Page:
Last year, the Federal Communications Commission (FCC) voted to change the existing automotive wi-fi spectrum moving, 30 megahertz of 75 megahertz reserved for Dedicated Short-Range Communications (DSRC). The FCC wants to move that 30 megahertz to Cellular Vehicle-to-Everything (C-V2X) technology, and 45 megahertz for Wi-Fi use. However, automakers oppose the move, while the Intelligent Transportation Society of America and the American Association of State Highway and Transportation Officials are now suing to stop it.
The two industry lobby groups argue that reallocating 5.9 GHz of the band spectrum block – which has largely gone unused since it was set aside in 1999 – would prevent DRSC from being used on future vehicles. Studies conducted by the government have found that DRSC, which allows vehicles to “talk” to each other in an effort to prevent crashes, could reduce the number of automotive accidents in the U.S. by 600,000 each year.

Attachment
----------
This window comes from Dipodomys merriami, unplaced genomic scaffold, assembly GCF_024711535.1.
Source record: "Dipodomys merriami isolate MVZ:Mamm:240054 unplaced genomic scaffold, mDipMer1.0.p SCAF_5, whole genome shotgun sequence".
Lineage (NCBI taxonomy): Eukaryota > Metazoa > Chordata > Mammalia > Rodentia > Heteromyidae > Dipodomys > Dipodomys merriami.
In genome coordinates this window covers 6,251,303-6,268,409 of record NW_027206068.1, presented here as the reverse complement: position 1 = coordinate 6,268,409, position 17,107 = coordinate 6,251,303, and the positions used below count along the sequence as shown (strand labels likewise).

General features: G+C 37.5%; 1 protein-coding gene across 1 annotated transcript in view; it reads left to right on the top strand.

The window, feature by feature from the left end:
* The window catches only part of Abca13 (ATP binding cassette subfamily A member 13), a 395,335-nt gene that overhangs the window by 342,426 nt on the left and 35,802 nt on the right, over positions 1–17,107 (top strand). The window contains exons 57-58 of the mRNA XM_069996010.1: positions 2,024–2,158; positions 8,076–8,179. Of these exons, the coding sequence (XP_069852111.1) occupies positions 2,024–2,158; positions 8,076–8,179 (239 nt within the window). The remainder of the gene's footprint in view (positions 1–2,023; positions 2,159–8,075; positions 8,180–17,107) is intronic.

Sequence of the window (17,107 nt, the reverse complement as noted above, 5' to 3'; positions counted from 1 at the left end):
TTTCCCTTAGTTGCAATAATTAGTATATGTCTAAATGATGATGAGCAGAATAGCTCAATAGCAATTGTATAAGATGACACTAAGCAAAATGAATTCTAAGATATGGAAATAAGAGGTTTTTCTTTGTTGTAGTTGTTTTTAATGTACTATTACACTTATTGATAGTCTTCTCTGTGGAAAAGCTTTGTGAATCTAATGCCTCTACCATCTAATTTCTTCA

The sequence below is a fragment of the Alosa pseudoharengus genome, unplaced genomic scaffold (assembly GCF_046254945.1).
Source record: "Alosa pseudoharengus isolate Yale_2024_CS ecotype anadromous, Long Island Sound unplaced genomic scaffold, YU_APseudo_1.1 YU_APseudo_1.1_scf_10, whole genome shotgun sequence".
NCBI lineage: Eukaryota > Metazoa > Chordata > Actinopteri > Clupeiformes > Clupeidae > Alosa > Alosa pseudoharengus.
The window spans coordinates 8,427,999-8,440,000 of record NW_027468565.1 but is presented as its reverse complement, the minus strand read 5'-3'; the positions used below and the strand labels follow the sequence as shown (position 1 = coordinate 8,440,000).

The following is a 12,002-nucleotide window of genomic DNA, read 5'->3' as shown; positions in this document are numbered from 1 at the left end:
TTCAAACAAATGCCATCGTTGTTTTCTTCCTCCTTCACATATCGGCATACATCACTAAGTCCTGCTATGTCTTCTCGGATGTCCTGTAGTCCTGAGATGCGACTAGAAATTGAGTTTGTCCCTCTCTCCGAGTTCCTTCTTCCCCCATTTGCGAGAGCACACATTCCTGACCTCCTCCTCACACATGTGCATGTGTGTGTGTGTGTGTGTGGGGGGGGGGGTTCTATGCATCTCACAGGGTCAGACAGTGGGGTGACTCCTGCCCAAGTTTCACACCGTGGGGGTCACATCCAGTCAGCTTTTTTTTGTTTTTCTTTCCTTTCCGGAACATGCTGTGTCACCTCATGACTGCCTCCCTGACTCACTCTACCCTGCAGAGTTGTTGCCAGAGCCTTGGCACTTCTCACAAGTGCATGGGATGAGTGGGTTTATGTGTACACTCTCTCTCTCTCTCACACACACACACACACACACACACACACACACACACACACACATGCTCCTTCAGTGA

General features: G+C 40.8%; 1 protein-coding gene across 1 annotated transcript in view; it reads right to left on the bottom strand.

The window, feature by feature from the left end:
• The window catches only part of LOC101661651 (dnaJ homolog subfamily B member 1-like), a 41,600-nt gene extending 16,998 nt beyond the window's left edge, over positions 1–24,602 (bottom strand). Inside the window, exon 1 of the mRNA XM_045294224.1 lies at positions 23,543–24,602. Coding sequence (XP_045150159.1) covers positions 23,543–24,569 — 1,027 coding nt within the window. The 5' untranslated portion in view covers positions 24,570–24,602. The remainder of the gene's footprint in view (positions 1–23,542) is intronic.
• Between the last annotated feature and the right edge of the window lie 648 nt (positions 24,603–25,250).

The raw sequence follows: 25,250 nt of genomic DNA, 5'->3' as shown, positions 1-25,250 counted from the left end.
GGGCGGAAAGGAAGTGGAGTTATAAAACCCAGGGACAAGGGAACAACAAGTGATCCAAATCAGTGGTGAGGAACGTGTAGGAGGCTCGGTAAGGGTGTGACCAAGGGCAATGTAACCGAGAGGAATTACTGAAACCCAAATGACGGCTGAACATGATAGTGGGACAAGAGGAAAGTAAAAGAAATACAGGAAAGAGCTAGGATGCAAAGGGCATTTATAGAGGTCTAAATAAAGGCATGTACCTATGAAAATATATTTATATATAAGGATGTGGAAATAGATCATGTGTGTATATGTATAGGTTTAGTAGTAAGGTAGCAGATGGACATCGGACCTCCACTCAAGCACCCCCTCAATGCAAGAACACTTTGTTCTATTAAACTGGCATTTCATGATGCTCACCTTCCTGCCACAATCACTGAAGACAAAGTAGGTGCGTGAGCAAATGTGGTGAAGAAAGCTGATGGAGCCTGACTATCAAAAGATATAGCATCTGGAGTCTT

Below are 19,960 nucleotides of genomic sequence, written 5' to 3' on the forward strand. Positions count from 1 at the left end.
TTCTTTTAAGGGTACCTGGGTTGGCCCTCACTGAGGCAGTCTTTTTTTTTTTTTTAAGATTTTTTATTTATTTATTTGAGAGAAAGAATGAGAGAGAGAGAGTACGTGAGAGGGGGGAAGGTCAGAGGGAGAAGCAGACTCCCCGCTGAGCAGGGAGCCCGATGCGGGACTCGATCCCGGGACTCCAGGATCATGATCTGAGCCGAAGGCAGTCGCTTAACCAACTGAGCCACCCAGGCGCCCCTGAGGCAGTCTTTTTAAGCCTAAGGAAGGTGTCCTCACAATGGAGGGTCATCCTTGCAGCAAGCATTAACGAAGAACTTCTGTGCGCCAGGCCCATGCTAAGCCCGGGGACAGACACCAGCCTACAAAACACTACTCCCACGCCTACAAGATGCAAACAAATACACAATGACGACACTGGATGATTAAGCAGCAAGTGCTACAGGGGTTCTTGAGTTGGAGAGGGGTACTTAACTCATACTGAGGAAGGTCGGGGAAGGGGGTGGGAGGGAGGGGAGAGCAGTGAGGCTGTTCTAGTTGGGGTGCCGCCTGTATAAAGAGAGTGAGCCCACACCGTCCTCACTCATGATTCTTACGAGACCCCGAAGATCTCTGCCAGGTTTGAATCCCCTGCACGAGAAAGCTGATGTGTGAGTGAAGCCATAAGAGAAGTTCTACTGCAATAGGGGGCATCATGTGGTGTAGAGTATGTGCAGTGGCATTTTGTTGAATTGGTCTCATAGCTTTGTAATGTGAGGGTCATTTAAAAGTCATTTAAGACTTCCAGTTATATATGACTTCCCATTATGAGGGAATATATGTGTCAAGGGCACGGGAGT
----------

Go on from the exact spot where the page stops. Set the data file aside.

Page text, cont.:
Ford is among automakers that oppose the FCC’s plan to reallocate the automotive wi-fi spectrum as it continues to work on vehicle-to-vehicle communications (V2X) technology. FoMoCo previously stated concerns that if the FCC repurposes these airwaves, it could hinder a vehicle’s ability to communicate with other vehicles, which would throw a proverbial wrench into the automaker’s plans to launch its V2X technology in 2022.
The U.S. Transportation Department said that shifting the spectrum is “a particularly dangerous regulatory approach when public safety is at stake.” On the flip side, content, cable, and telecommunications companies argue that the spectrum is needed to support ever-increasing Wi-Fi use, while automakers continue to fight to keep their portion. Meanwhile, the future of this promising safety technology hangs in the balance as both sides head to court to decide its fate.